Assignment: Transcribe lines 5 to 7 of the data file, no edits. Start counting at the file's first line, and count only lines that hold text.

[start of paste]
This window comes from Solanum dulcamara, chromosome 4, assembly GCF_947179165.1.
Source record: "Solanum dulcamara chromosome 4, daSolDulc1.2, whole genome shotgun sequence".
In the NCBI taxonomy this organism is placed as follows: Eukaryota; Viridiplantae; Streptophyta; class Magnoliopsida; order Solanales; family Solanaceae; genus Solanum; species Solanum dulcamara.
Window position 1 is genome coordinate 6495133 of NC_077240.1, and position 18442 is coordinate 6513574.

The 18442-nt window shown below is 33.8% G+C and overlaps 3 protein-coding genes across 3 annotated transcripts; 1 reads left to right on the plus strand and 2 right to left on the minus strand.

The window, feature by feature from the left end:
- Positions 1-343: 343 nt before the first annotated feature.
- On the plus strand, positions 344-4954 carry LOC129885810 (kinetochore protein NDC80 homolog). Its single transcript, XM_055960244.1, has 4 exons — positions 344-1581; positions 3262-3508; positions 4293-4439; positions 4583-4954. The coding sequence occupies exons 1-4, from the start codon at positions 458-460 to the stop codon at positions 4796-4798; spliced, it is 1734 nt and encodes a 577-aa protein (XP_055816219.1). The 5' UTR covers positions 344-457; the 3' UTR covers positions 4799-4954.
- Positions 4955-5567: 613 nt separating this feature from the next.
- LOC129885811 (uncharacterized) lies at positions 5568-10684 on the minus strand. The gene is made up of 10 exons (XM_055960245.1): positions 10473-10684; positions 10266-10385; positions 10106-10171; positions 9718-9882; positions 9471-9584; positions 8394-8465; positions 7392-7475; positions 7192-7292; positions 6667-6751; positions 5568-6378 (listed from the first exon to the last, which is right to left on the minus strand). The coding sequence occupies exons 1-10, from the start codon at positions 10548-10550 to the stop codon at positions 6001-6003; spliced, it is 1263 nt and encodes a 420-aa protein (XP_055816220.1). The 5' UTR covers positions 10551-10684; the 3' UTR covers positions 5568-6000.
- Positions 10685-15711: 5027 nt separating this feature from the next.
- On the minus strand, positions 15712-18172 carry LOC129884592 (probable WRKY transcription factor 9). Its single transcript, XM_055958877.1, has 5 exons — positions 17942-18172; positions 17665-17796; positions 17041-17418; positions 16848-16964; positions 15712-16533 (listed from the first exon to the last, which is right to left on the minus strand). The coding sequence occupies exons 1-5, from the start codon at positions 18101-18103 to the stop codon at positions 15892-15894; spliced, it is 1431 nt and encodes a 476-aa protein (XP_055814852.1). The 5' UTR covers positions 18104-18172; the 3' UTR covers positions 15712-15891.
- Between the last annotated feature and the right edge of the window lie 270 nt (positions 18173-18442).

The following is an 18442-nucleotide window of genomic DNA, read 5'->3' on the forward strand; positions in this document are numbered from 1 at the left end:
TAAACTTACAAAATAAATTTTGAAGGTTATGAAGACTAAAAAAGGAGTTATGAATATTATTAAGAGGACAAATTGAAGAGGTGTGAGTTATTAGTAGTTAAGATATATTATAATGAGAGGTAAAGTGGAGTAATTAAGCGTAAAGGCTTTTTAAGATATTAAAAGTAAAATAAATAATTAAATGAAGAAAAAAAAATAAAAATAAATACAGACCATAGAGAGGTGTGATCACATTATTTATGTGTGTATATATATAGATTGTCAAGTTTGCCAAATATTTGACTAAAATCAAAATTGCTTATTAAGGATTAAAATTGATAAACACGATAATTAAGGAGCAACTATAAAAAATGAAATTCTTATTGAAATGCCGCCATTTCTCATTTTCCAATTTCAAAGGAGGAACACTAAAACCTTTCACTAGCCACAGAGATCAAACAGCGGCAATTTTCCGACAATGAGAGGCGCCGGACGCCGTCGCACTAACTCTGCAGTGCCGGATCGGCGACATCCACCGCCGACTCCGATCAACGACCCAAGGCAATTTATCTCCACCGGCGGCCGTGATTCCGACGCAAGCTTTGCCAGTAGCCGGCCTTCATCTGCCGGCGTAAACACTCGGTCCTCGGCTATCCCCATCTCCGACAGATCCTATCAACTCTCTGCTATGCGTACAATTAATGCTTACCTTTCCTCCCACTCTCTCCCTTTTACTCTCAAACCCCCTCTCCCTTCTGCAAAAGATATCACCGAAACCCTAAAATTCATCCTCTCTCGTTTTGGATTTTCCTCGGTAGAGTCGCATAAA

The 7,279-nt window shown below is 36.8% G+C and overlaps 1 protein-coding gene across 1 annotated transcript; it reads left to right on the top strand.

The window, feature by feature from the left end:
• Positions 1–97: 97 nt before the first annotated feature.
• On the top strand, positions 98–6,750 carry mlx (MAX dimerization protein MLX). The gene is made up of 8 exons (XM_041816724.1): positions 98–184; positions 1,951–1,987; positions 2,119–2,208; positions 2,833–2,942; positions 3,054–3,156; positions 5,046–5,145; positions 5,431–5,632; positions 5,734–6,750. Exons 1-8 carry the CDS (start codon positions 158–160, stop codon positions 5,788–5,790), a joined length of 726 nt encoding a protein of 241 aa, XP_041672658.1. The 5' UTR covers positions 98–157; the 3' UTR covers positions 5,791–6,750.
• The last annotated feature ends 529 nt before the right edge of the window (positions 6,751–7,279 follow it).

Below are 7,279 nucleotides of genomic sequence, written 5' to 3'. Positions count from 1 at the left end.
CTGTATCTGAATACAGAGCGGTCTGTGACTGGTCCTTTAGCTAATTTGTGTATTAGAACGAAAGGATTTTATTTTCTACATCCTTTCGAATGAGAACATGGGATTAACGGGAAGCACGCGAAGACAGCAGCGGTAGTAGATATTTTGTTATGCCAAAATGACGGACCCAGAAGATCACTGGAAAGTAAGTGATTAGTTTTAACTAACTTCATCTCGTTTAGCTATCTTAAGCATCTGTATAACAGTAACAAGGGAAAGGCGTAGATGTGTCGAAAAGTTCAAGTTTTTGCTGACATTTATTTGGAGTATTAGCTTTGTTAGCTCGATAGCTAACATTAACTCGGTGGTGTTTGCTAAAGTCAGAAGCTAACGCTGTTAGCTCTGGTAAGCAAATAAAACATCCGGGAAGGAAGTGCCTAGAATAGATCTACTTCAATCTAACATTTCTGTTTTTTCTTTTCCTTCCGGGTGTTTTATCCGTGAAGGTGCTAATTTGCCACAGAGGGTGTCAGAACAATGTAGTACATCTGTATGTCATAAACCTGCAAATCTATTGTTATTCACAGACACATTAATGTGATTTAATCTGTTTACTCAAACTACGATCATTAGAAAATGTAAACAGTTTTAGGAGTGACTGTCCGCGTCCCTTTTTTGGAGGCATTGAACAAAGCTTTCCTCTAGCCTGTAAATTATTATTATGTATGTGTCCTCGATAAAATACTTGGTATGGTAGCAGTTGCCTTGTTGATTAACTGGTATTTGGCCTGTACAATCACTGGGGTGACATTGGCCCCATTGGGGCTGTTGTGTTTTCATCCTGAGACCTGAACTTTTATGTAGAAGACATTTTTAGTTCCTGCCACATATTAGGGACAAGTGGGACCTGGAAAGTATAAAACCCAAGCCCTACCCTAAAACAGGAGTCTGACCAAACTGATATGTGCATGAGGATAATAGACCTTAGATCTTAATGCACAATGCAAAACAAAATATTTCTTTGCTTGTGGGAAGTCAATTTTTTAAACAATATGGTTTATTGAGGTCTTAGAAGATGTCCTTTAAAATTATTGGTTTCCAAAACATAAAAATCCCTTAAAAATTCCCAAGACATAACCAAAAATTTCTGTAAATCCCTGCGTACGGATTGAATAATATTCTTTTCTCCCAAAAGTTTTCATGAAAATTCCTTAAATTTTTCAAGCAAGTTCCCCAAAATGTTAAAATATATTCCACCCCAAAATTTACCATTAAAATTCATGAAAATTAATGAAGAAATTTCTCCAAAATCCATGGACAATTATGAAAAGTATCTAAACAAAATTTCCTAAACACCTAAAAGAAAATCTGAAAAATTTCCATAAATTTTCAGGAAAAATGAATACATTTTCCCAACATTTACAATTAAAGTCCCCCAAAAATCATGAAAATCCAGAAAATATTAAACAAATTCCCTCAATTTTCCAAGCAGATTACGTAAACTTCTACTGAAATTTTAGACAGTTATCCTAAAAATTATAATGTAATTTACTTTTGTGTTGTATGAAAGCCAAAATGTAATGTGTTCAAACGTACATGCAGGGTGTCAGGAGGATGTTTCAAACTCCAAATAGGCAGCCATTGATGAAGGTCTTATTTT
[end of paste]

The 18442-nt window shown below is 33.8% G+C and overlaps 3 protein-coding genes across 3 annotated transcripts; 1 reads left to right on the plus strand and 2 right to left on the minus strand.

The window, feature by feature from the left end:
- Positions 1-343: 343 nt before the first annotated feature.